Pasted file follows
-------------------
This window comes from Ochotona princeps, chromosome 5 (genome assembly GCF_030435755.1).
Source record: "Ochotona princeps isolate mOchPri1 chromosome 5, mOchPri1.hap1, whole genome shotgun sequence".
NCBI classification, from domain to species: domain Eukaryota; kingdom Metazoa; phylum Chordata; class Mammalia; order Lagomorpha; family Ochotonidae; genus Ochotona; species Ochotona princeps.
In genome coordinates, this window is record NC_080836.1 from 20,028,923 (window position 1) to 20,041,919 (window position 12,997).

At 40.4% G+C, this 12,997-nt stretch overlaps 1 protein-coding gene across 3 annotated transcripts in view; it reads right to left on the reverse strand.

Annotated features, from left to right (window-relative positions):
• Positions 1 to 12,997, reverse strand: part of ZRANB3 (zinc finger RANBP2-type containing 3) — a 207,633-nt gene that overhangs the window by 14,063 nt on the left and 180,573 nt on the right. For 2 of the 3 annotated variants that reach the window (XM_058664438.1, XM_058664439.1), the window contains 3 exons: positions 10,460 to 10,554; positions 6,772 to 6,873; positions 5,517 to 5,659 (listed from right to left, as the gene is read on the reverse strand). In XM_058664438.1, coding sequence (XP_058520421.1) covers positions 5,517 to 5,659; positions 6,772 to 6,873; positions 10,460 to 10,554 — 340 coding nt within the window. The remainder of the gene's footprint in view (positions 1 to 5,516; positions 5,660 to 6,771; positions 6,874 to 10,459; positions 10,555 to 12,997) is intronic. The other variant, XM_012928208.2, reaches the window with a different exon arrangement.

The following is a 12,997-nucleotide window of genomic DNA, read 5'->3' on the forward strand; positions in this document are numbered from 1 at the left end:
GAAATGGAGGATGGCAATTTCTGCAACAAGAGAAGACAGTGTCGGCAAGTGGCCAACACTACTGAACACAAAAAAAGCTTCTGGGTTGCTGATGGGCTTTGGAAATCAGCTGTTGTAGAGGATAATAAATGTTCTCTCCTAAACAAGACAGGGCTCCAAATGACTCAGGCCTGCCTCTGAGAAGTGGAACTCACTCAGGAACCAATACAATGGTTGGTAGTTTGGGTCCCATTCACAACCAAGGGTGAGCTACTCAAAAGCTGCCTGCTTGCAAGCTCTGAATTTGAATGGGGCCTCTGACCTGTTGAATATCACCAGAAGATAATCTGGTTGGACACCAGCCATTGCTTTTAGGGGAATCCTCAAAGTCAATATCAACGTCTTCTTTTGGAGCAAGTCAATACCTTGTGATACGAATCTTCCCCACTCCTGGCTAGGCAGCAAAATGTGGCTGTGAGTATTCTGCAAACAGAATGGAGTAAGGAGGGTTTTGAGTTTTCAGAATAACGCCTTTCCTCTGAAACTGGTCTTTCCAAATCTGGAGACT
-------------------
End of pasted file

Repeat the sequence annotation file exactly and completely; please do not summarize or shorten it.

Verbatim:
This window comes from Ochotona princeps, chromosome 5 (genome assembly GCF_030435755.1).
Source record: "Ochotona princeps isolate mOchPri1 chromosome 5, mOchPri1.hap1, whole genome shotgun sequence".
NCBI classification, from domain to species: domain Eukaryota; kingdom Metazoa; phylum Chordata; class Mammalia; order Lagomorpha; family Ochotonidae; genus Ochotona; species Ochotona princeps.
In genome coordinates, this window is record NC_080836.1 from 20,028,923 (window position 1) to 20,041,919 (window position 12,997).

At 40.4% G+C, this 12,997-nt stretch overlaps 1 protein-coding gene across 3 annotated transcripts in view; it reads right to left on the reverse strand.

Annotated features, from left to right (window-relative positions):
• Positions 1 to 12,997, reverse strand: part of ZRANB3 (zinc finger RANBP2-type containing 3) — a 207,633-nt gene that overhangs the window by 14,063 nt on the left and 180,573 nt on the right. For 2 of the 3 annotated variants that reach the window (XM_058664438.1, XM_058664439.1), the window contains 3 exons: positions 10,460 to 10,554; positions 6,772 to 6,873; positions 5,517 to 5,659 (listed from right to left, as the gene is read on the reverse strand). In XM_058664438.1, coding sequence (XP_058520421.1) covers positions 5,517 to 5,659; positions 6,772 to 6,873; positions 10,460 to 10,554 — 340 coding nt within the window. The remainder of the gene's footprint in view (positions 1 to 5,516; positions 5,660 to 6,771; positions 6,874 to 10,459; positions 10,555 to 12,997) is intronic. The other variant, XM_012928208.2, reaches the window with a different exon arrangement.

The following is a 12,997-nucleotide window of genomic DNA, read 5'->3' on the forward strand; positions in this document are numbered from 1 at the left end:
GAAATGGAGGATGGCAATTTCTGCAACAAGAGAAGACAGTGTCGGCAAGTGGCCAACACTACTGAACACAAAAAAAGCTTCTGGGTTGCTGATGGGCTTTGGAAATCAGCTGTTGTAGAGGATAATAAATGTTCTCTCCTAAACAAGACAGGGCTCCAAATGACTCAGGCCTGCCTCTGAGAAGTGGAACTCACTCAGGAACCAATACAATGGTTGGTAGTTTGGGTCCCATTCACAACCAAGGGTGAGCTACTCAAAAGCTGCCTGCTTGCAAGCTCTGAATTTGAATGGGGCCTCTGACCTGTTGAATATCACCAGAAGATAATCTGGTTGGACACCAGCCATTGCTTTTAGGGGAATCCTCAAAGTCAATATCAACGTCTTCTTTTGGAGCAAGTCAATACCTTGTGATACGAATCTTCCCCACTCCTGGCTAGGCAGCAAAATGTGGCTGTGAGTATTCTGCAAACAGAATGGAGTAAGGAGGGTTTTGAGTTTTCAGAATAACGCCTTTCCTCTGAAACTGGTCTTTCCAAATCTGGAGACT